This year has been a hectic for one for Sweden’s gambling regulatory body, the Spelinspektionen, as it has already handed down 18 fines to different operators for different violations.
However, of the 18, only one has since paid up with the rest appealing their fines.
The one and only operator to pay up was Aland-based PAF, which received the smallest fine this year. Paf decided to pay its SEK100,000 (or $10,505) fine in full after it was discovered that it was allowing gamblers to make bets on their site, despite signing a self-exclusion policy.
The other 17 licensees that have been fined this year are all putting up a strong challenge in court against the Swedish regulator. According to insiders that have knowledge of the situation, the online gambling violations in question — especially those that involve advertising — are too vague to hold up in a court of law.
The regulatory body has tacked on fines amounting to SEK120m (or $12.5m) and have already revoked the license of Global Gaming’s 555 Ninja brand since January. At the moment, there are 94 operators that hold active Swedish licenses and 67 for online operations.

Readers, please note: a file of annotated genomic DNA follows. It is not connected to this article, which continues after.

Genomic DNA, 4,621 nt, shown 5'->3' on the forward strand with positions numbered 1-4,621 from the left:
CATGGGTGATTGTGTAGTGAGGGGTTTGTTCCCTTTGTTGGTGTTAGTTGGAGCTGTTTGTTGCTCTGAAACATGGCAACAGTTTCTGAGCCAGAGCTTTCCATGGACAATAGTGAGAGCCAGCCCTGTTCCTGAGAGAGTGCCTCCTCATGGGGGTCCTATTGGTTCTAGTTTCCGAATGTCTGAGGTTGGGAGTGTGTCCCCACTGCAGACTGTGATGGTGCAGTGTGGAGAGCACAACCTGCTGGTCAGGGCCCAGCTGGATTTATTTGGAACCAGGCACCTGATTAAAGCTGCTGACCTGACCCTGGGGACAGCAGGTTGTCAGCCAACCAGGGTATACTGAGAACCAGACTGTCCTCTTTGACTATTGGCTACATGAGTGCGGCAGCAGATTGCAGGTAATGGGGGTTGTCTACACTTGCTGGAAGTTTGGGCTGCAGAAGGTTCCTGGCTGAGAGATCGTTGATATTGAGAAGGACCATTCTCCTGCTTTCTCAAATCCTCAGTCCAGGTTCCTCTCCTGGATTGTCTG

The fight from operators has caused a lot of confusion in the industry with Director-General Camilla Rosenberg expressing she “was a little bit surprised that they think so much is unclear.” She added that the government does not share the industry’s opinion when it comes to the clearness of the new gambling rules.
Some of the operators that were given fines have already enjoyed success in the courts. They are challenging licenses being granted that are less than the five-year term they applied for.
For example, VideoSlots was previously given a two-year license after being fined by the UK Gambling Commission (UKGC) for gaps in their anti-money laundering and social responsibility controls in November 2018.
However, a court ruled that fines from overseas should not be taken into account by the Spelinspektionen and that the regulator “had not been consistent in its licensing.” The ruling stated that “several companies that have been granted five-year licenses [that] have been sentenced to pay fines abroad.”
CherryAB and LeoVegas have also received identical rulings.
Giving the green light on the appeal, it has been ruled that the license period for VideoSlots would now cover January 1, 2019, to December 31, 2023.
Spelinspektionen has stated that it does not have any plans to argue the said ruling.
Bet365, Betsson, AB Trav och Galopp, and Kindred Group have also had their penalties reversed after allowing betting on events that featured underage players.
So far, the largest penalty given this year was SEK19m (or $2m) to Betsson’s Nordic Gaming Group, after it was found to have repeatedly been offering players a single bonus for registering. In response, the Spelinspektionen said: “If there is uncertainty about parts of the legislation, we recommend that the companies choose the safe alternative and do not risk violating the law.”